A Pale Horse Named Death @ Garage Saarbrücken As always, A Pale Horse Named Death did not disappoint. Although it was my third time at a show in support of the debut album “And Hell Will Follow Me”, the set just doesn’t get old. Beautifully dark songs, masterfully crafted tunes and an awesome attitude from the band itself once again. I get the feeling this is exactly how music is meant to be performed and bands are meant to interact. Kudos. APHND really knows how to make their fans happy.




Flickr APHND here.
More on A Pale Horse Named Death here.
Tickets to Garage Saarbrücken here.
Flickr NO HOPE here.

Mighty Mastodon

4 Feb

I dropped history as quick as I could in high school. Still, I did think I knew what a Mastodon was. Prehistoric, huge elephant-type, right? Now, I am not so sure. I am thinking a Mastodon is an animal of magic. Or at least that’s what it was last week. And it had a number of tricks up its furry sleeve.

1. No-frills rockers Red Fang in the support slot
Hailing from Portland, this authentic four-piece is lovable for so many reasons. They make awesomely insane videos. They seem totally down-to-earth. They look like they immensely enjoy being on stage. They make you wonder how they ever found each other. And they really, really rock. A solid circa three-quarter hour set long. It was awesome to see these guys do their things someplace else than youtube. And what a monster groove. My buddies, all Red Fang fanboys, were elated. It definitely calls for getting all the music available and diving headfirst into it (possibly holding a liquid refreshment in each hand).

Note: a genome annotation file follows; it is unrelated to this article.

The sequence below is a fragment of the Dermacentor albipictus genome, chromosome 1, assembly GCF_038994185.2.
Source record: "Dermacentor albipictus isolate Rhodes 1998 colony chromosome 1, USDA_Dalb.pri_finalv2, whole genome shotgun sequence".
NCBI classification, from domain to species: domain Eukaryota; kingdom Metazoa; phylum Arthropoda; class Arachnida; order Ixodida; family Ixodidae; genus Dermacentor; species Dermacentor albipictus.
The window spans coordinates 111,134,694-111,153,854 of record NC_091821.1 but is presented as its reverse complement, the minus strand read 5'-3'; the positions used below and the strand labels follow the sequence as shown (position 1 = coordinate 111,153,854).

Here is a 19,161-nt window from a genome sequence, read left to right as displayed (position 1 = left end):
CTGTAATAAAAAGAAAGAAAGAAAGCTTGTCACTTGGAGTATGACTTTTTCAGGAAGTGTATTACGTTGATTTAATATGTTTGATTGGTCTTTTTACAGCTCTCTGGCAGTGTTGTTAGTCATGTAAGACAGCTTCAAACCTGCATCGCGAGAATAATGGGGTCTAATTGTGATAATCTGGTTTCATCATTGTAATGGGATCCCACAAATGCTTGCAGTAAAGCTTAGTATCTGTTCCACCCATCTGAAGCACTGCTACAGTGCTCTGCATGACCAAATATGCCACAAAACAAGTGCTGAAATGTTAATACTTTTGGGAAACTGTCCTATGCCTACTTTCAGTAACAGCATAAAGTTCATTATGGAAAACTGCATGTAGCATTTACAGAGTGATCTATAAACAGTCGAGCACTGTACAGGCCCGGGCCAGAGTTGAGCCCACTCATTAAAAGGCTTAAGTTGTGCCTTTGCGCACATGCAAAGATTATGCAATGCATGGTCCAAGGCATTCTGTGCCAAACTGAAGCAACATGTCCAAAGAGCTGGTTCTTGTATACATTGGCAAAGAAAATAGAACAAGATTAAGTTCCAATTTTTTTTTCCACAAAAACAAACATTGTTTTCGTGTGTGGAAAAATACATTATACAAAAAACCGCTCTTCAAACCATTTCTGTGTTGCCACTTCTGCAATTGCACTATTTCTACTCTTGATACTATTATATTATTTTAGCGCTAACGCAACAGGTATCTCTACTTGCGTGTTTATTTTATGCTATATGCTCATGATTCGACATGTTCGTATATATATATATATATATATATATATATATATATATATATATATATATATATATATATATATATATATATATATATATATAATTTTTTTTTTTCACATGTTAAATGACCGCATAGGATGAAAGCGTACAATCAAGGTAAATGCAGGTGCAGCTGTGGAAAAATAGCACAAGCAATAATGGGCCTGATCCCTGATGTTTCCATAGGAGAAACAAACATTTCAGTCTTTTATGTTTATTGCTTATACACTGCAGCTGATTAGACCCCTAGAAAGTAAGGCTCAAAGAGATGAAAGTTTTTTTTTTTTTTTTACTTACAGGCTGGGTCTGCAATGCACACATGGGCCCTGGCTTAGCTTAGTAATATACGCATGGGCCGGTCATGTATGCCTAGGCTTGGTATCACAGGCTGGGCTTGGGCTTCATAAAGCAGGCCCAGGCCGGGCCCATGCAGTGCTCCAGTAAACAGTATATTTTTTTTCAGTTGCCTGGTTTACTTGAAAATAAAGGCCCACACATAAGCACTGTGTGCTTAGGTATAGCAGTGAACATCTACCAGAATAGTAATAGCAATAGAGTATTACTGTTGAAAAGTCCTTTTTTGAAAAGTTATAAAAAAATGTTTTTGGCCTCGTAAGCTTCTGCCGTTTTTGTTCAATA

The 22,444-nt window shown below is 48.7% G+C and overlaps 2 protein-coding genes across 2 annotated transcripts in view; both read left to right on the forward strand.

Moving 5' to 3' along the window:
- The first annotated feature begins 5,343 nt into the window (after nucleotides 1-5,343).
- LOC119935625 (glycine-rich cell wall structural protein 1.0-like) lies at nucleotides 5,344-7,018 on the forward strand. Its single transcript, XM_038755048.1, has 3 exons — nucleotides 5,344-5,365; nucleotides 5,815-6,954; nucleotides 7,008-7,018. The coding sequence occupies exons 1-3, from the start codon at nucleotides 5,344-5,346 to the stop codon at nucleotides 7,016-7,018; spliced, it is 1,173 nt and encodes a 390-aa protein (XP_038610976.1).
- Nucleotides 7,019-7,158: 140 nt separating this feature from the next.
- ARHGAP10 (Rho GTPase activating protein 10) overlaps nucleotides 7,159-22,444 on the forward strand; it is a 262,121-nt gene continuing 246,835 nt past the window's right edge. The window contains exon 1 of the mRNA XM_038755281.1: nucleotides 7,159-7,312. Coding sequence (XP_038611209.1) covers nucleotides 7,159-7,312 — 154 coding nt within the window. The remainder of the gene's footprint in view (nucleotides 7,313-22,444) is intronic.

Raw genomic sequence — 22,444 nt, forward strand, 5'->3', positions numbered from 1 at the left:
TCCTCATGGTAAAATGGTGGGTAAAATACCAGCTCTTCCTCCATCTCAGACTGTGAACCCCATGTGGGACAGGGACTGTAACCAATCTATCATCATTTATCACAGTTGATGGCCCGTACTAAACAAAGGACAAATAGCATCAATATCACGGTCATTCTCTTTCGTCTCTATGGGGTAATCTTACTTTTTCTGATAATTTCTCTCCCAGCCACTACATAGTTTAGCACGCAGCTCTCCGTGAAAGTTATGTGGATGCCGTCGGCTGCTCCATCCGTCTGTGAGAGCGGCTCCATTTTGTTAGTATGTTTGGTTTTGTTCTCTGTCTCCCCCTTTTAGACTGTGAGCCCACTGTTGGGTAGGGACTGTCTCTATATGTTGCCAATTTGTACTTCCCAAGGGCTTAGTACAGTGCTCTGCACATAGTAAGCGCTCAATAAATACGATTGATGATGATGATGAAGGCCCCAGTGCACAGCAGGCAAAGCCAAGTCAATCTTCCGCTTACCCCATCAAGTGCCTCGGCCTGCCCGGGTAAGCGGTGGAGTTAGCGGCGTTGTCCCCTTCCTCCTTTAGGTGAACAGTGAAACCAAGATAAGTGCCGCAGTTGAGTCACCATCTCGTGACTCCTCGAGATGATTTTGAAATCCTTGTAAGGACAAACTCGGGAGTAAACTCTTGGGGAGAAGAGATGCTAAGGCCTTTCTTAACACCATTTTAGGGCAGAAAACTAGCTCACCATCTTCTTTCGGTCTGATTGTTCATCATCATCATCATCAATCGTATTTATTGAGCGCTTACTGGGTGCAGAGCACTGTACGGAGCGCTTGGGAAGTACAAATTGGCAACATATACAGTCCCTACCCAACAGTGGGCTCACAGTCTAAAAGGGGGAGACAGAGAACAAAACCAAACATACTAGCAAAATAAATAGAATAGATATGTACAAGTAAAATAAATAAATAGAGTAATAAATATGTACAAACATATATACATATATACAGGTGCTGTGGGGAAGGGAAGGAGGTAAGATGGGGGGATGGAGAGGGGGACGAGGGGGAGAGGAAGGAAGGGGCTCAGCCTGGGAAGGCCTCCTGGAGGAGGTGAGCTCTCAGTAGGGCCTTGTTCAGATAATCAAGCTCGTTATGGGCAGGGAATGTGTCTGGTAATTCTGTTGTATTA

Mastodon @ Frankfurt Batschkapp and Essigfabrik Cologne2. Letting The Hunter speak for itself
There are chatty bands and there are not so chatty bands. I usually like it when there’s some talk between songs but for a band as atmospheric as Mastodon, shutting up really suits the show. They simply let the songs do the talking. Lots of stuff from the new record “The Hunter” on this tour, but also a few favorites from previous albums, lined up snuggly to form what feels like a narrative one could get lost in. I’ve never been to a show that told a story before. It semi-boggled my mind.

3. Charisma
Yes, I used that word. It’s usually reserved for self-important press outlets and frontmen like Bono. And it’s usually not used for four guys based out of Atlanta, sporting some very individual concept hair. But, regardless of the billions of years of jading gigxpertise under my belt, Mastodon did manage to create the illusion that they were truly playing for me – well, and everyone else there, obviously. Experiencing that is like the rock-version of finger-pointing, and it wraps you up in this beautiful gig bubble. It’s an incredible feeling and contagious, it seems – looking around the audience I saw a lot of blissed-out faces. And the best news is: this “high” lasts for a day or so. I mentioned this to a bearded ally of mine who has close ties to Mastodon and there was little surprise. Supposedly, I got a full dose of the Mastovibe. Which would explain why I went to see them again just four days later.

4. Sound you want to wrap your head around
Mastodon’s thickly layered sludge rock is the metal equivalent of 500 count Egyptian cotton. You can sink into it. You can feel it’s layers. It’s densely woven and intricate. It’s almost impossible to wrap your head around. But when you do, it’s like somebody pressed play in your mind. And the movie that follows is one of the best you’ve ever seen.

See, it was magic. All the way from the highly energetic “Dry Bone Valley” to the sing-along set-closer “The Creature Lives”. If you’re not intrigued yet, I fear you may have the emotional landscape of a Keanu Reeves character. If you’re a little petrified of experiencing this for yourself, I totally understand. However you feel about it, I would recommend that you do go see Mastodon for yourself. But if you come out a relentless fangirl/fanboy, don’t say I didn’t warn you.

More on Red Fang here.
Read Red Fang’s awesome blog here.
More on Mastodon here.

P.S.: On the subject of connections in metal, I read that bassist/vocalist Troy Sanders’ brother is Kyle Sanders of Bloodsimple, one of my all-time favorite bands. Looks like some families get all the talent.